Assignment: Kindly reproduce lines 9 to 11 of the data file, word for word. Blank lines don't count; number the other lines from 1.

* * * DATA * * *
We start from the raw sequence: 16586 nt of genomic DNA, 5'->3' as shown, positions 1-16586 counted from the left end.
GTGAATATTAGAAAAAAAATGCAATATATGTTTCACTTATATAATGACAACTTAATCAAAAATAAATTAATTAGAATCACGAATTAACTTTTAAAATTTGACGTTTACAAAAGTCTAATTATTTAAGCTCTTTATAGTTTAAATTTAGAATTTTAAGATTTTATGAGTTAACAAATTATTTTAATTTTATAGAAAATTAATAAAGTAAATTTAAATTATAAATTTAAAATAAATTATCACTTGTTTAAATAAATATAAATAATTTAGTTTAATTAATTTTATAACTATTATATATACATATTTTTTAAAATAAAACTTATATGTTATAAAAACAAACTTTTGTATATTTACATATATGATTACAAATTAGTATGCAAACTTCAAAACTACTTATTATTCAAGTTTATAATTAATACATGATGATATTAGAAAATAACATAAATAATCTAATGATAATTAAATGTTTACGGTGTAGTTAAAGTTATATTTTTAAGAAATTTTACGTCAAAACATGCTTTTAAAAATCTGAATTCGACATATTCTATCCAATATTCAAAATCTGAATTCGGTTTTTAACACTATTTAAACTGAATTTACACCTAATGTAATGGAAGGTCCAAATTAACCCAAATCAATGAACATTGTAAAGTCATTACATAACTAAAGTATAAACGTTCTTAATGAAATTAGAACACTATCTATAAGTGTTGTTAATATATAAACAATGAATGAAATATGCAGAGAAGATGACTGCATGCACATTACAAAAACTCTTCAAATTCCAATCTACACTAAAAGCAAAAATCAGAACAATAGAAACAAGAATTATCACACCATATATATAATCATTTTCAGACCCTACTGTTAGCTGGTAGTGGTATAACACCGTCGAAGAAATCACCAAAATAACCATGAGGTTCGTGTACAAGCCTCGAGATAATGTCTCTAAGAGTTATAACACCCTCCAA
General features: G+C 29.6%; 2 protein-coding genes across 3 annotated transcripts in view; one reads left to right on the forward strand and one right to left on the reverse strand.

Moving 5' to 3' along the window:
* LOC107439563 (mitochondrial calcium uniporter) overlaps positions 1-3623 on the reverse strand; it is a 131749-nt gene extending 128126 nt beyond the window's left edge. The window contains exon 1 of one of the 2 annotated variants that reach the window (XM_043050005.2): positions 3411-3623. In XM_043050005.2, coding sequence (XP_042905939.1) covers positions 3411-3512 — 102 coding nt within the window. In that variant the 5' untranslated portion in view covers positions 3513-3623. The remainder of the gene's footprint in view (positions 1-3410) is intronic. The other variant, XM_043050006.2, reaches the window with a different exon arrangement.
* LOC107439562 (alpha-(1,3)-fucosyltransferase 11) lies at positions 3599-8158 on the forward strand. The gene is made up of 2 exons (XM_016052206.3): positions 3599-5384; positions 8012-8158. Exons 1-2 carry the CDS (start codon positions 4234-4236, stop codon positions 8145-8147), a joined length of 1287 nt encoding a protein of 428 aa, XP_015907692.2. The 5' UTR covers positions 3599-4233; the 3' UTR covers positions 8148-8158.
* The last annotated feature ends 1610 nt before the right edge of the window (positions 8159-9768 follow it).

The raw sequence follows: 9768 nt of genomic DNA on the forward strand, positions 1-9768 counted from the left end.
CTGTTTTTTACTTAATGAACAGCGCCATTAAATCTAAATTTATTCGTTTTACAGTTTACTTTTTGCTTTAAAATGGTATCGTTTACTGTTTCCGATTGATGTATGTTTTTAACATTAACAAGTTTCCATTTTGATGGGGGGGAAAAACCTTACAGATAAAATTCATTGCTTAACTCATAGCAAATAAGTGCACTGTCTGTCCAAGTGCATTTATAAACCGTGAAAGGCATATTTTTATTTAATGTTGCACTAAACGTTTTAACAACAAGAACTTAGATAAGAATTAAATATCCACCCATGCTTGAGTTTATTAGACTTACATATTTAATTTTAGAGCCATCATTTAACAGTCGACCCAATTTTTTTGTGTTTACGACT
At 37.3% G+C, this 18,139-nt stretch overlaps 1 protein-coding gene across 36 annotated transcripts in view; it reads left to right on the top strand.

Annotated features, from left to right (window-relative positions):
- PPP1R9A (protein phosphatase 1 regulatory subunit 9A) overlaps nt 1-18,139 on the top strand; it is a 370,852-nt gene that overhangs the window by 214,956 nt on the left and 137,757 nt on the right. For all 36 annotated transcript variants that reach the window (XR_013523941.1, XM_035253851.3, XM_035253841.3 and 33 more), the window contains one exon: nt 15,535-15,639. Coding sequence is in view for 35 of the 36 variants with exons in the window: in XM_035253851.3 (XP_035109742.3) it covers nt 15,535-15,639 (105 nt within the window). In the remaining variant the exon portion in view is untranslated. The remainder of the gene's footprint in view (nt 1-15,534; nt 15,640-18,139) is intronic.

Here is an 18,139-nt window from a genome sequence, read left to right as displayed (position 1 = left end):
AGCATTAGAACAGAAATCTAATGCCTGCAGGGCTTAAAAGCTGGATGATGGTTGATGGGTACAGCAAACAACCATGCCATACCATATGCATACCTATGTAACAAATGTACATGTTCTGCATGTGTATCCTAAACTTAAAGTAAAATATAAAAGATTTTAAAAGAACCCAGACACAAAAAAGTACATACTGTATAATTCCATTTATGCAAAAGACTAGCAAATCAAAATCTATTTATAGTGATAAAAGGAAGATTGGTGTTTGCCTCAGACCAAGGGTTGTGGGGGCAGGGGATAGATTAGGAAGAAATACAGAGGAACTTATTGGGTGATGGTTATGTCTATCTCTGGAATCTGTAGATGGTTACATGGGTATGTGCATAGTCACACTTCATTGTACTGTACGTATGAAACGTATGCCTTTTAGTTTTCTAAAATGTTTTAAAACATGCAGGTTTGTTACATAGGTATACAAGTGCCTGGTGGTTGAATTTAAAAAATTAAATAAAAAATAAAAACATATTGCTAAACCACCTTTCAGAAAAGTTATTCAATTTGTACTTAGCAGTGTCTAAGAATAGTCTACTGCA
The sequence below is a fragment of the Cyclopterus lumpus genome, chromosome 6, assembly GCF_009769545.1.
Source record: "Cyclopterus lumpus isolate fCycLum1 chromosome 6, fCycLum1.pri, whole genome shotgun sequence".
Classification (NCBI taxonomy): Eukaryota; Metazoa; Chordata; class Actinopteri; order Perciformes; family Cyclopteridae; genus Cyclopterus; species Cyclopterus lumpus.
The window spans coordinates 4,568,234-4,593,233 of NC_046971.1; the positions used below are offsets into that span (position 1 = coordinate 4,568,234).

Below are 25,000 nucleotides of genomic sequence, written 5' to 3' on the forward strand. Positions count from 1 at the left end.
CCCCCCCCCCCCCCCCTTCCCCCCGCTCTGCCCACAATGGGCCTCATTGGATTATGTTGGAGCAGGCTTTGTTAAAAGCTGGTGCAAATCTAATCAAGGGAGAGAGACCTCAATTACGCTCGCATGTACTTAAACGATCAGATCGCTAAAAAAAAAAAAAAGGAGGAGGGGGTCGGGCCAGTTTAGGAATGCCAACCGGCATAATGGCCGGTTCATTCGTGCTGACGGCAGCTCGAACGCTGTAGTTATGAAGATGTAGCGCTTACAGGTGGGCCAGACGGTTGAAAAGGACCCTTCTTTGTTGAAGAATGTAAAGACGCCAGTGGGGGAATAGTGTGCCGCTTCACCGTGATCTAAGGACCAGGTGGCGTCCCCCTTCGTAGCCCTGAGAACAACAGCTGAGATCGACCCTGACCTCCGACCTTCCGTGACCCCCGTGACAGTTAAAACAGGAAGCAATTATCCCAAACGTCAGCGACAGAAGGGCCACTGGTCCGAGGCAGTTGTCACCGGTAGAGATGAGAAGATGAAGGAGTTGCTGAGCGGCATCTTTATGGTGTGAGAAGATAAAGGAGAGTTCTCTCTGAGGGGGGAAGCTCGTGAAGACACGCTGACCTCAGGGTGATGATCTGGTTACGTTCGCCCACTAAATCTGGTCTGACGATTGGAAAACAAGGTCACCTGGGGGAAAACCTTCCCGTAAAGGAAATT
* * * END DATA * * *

CTGTTTTTTACTTAATGAACAGCGCCATTAAATCTAAATTTATTCGTTTTACAGTTTACTTTTTGCTTTAAAATGGTATCGTTTACTGTTTCCGATTGATGTATGTTTTTAACATTAACAAGTTTCCATTTTGATGGGGGGGAAAAACCTTACAGATAAAATTCATTGCTTAACTCATAGCAAATAAGTGCACTGTCTGTCCAAGTGCATTTATAAACCGTGAAAGGCATATTTTTATTTAATGTTGCACTAAACGTTTTAACAACAAGAACTTAGATAAGAATTAAATATCCACCCATGCTTGAGTTTATTAGACTTACATATTTAATTTTAGAGCCATCATTTAACAGTCGACCCAATTTTTTTGTGTTTACGACT
At 37.3% G+C, this 18,139-nt stretch overlaps 1 protein-coding gene across 36 annotated transcripts in view; it reads left to right on the top strand.

Annotated features, from left to right (window-relative positions):